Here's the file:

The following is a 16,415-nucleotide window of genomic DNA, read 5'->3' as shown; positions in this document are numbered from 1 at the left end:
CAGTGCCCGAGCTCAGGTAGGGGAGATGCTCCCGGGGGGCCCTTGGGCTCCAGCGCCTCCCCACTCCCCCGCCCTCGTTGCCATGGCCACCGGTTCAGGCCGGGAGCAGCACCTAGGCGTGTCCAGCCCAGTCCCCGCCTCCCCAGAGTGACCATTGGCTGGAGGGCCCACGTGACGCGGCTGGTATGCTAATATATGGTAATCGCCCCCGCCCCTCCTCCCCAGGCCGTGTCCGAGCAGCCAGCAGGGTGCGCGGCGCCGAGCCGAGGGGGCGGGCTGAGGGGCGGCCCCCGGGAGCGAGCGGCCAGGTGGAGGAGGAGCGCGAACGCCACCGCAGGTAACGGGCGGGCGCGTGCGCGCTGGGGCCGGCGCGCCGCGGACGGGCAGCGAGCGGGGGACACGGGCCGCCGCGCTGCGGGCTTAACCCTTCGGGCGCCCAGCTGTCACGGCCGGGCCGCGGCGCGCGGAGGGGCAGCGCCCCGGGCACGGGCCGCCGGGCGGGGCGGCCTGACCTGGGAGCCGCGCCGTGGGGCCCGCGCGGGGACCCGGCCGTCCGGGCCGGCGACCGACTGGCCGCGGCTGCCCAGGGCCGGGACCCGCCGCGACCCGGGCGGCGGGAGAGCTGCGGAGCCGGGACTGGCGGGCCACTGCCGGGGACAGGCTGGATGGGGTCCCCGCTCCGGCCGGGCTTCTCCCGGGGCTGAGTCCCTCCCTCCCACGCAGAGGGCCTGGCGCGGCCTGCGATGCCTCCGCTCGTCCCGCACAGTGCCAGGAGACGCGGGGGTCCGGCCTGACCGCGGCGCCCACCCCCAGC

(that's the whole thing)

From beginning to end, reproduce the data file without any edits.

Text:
The following is a 16,415-nucleotide window of genomic DNA, read 5'->3' as shown; positions in this document are numbered from 1 at the left end:
CAGTGCCCGAGCTCAGGTAGGGGAGATGCTCCCGGGGGGCCCTTGGGCTCCAGCGCCTCCCCACTCCCCCGCCCTCGTTGCCATGGCCACCGGTTCAGGCCGGGAGCAGCACCTAGGCGTGTCCAGCCCAGTCCCCGCCTCCCCAGAGTGACCATTGGCTGGAGGGCCCACGTGACGCGGCTGGTATGCTAATATATGGTAATCGCCCCCGCCCCTCCTCCCCAGGCCGTGTCCGAGCAGCCAGCAGGGTGCGCGGCGCCGAGCCGAGGGGGCGGGCTGAGGGGCGGCCCCCGGGAGCGAGCGGCCAGGTGGAGGAGGAGCGCGAACGCCACCGCAGGTAACGGGCGGGCGCGTGCGCGCTGGGGCCGGCGCGCCGCGGACGGGCAGCGAGCGGGGGACACGGGCCGCCGCGCTGCGGGCTTAACCCTTCGGGCGCCCAGCTGTCACGGCCGGGCCGCGGCGCGCGGAGGGGCAGCGCCCCGGGCACGGGCCGCCGGGCGGGGCGGCCTGACCTGGGAGCCGCGCCGTGGGGCCCGCGCGGGGACCCGGCCGTCCGGGCCGGCGACCGACTGGCCGCGGCTGCCCAGGGCCGGGACCCGCCGCGACCCGGGCGGCGGGAGAGCTGCGGAGCCGGGACTGGCGGGCCACTGCCGGGGACAGGCTGGATGGGGTCCCCGCTCCGGCCGGGCTTCTCCCGGGGCTGAGTCCCTCCCTCCCACGCAGAGGGCCTGGCGCGGCCTGCGATGCCTCCGCTCGTCCCGCACAGTGCCAGGAGACGCGGGGGTCCGGCCTGACCGCGGCGCCCACCCCCAGC